Fishers at Lake Chapala in Mexico don’t care the water level is low. (Image: Kathryn Reed)

As Mexico’s largest fresh water lake, Lake Chapala is impressive. But something is missing; that something is people.

The amazing view from where I was staying made the lake look so inviting to cool off in or to take a boat ride on or perhaps paddle on. After all, it was in the mid-80s during the day.

When friends drove me around the lake it was still impressive, but less inviting. Part of this had to do with there being no obvious beaches and that the water level is extremely low because of drought conditions. Low water years make most lakes somewhat ugly because of the exposed land that should really be under water.

We had a drink at a restaurant in the town of Chapala where I wondered if in high water conditions the water might lap against the building or at least be a stone’s throw away.

Lake Chapala near Guadalajara, Mexico, is most beautiful from a distance. (Image: Kathryn Reed)

I’ve seen pictures of Lake Chapala with sandy areas near the malecons. Guess I just have to go back after a rainy spell.

Several towns border the lake. So do a lot of agricultural lands, which is a main reason no one is recreating on the lake.

“Lake Chapala’s principal source is the Lerma River, which originates near Toluca in Mexico state and flows through the states of Michoacán and Guanajuato before entering Jalisco. The water entering Lake Chapala from the Lerma River is highly polluted with heavy metals and other toxic substances as a result of insufficient wastewater treatment by the many industries operating near the Lerma River,” according to Global Nature Fund. “Additionally, many of the towns around the lake release their sewage and waste water into the lake without treatment. The mandated ‘federal zone’ around the lake, where construction is prohibited, suffers increasing invasion by landowners.”

Lerma River is the main source of water for Lake Chapala. (Image: Kathryn Reed)

This isn’t to say zero people are utilizing the lake. Fishers are out and I saw what was called a tourist boat. Not sure if they were going from restaurant to restaurant or eventually checking out one of the three islands on this lake that sits at 5,000 feet.

However, media reports say local fishers have reported skin irritations after being in contact with the lake’s waters.

Perhaps March is just a slow period in terms of people playing in and on the water, even though it was warm. Or maybe they know better. After reading up on the lake I’m glad I didn’t even touch it.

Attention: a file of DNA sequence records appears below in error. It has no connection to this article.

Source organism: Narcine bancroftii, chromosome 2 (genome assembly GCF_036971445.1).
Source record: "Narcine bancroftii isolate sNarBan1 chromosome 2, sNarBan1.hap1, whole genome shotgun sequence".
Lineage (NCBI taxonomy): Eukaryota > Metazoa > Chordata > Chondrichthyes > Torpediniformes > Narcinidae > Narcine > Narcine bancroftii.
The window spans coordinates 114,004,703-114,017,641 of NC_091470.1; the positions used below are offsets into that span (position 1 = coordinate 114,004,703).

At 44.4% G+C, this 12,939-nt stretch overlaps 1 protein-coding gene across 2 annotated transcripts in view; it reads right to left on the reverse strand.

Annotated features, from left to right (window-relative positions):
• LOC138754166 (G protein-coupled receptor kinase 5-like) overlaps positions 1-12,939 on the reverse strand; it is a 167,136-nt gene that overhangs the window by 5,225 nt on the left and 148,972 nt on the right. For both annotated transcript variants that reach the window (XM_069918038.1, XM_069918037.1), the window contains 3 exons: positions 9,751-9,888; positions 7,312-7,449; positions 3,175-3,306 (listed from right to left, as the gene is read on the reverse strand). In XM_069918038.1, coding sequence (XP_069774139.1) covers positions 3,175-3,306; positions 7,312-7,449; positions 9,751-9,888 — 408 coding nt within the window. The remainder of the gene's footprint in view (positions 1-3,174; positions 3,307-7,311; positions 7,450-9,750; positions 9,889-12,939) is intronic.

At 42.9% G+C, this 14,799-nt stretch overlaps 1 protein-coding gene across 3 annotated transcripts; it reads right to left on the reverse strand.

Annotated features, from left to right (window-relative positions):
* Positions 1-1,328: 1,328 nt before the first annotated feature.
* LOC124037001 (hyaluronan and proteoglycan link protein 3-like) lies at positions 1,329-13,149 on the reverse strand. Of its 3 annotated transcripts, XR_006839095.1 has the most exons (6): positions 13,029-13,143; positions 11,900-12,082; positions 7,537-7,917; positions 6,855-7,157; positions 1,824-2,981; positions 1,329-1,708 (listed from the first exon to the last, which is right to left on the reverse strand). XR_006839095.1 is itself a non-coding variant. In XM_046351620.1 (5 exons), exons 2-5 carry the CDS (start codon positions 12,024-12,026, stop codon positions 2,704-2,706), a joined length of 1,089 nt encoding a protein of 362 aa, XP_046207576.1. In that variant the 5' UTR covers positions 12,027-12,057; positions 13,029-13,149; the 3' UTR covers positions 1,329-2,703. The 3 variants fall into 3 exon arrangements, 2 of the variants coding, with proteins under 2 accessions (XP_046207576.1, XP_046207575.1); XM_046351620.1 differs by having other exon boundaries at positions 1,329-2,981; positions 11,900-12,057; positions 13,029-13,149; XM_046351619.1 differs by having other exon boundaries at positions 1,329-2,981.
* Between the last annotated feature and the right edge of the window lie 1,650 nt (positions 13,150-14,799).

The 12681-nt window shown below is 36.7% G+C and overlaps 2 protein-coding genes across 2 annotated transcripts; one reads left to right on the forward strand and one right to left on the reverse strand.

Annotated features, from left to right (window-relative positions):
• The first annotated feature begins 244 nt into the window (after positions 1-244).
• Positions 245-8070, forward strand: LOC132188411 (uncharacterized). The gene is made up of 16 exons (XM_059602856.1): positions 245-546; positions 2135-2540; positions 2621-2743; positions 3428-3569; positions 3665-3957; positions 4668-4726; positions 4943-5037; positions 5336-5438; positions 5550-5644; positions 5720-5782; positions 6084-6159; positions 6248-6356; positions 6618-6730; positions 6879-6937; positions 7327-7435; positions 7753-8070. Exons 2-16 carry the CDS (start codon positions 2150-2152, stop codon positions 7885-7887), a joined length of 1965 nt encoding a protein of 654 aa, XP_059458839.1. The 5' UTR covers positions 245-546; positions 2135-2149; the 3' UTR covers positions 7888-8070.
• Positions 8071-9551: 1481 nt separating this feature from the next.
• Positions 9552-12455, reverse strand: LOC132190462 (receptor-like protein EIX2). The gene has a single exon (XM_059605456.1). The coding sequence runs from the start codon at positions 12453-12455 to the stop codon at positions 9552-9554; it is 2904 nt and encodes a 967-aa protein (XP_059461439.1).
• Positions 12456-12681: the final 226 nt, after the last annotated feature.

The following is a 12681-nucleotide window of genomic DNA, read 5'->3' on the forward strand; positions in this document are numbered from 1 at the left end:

The lake is about 48 miles long and 10 miles wide. It has a maximum depth of about 11 feet, with an average depth of 7½ feet. The shallowness adds to its problems because the lake water isn’t mixing much.

March is not the height of the dry season and still Lake Chapala is so low. (Image: Kathryn Reed)

Ninety percent of the water comes from the Lerma River, the rest from rainfall.

Lake Chapala is the primary water source for Guadalajara, which is Mexico’s second largest city. That would be reason enough to want to keep this body of water more clean.

Todd Stong, an expat and civil engineer, contends improvements are being made to Lake Chapala and that it is no worse than many California beaches. But if one reads the headlines about Southern California’s beaches, they are often polluted from sewage traveling north from Tijuana. So, there is that to consider. This information was also found on a real estate agent’s site, so that person has a financial interest in promoting a healthy lake.

The Guadalajara Reporter this year has had several stories about the lake.

“The combination of lower volume, rising temperatures, and accumulation  of excess nutrients is causing the proliferation of microscopic algae along the shoreline that turns the water green, creates noxious odors and endangers fish and other species living in the ecosystem,” the paper reported in February.

The surrounding wetlands were the subject of a multi-day conference in February to address the environmental issues.

Lake Chapala is captivating from multiple vantage points. (Image: Kathryn Reed)

An article in March in the GR said, “The toxins of microalgae and cyanobacteria present in Lake Chapala likewise have a potential negative impact on human health, considering that more than 3 million inhabitants of metro Guadalajara and the lakeshore region depend on its water.”

Besides being a major source of water for Guadalajara, it is also important for migratory birds north of Mexico. American white pelicans migrate from central Canada; staying at Lake Chapala from November until March. The lake is also home to native birds, some of which can only be found there.

It’s beyond sad what humans have done to nature. It’s 2024—Mexico being a Third World country is not a justifiable excuse for continued degradation of Lake Chapala. It’s fabulous to read people are worried about the lake and want to make it healthier. Maybe it will happen in my lifetime and I’ll swim in those waters one day. It doesn’t hurt to dream.

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